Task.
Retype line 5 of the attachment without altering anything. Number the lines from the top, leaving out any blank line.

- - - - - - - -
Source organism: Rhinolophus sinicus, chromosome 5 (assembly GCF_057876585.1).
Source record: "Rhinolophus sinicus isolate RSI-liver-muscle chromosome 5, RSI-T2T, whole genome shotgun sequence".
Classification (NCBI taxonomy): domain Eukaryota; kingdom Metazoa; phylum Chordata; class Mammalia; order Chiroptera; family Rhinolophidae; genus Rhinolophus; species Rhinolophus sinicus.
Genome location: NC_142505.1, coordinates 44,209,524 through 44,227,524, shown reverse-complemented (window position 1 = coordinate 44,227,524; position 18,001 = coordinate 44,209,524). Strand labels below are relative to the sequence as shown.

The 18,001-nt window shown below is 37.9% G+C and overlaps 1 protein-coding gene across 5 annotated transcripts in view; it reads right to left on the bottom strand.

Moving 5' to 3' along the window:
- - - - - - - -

The 18,001-nt window shown below is 37.9% G+C and overlaps 1 protein-coding gene across 5 annotated transcripts in view; it reads right to left on the bottom strand.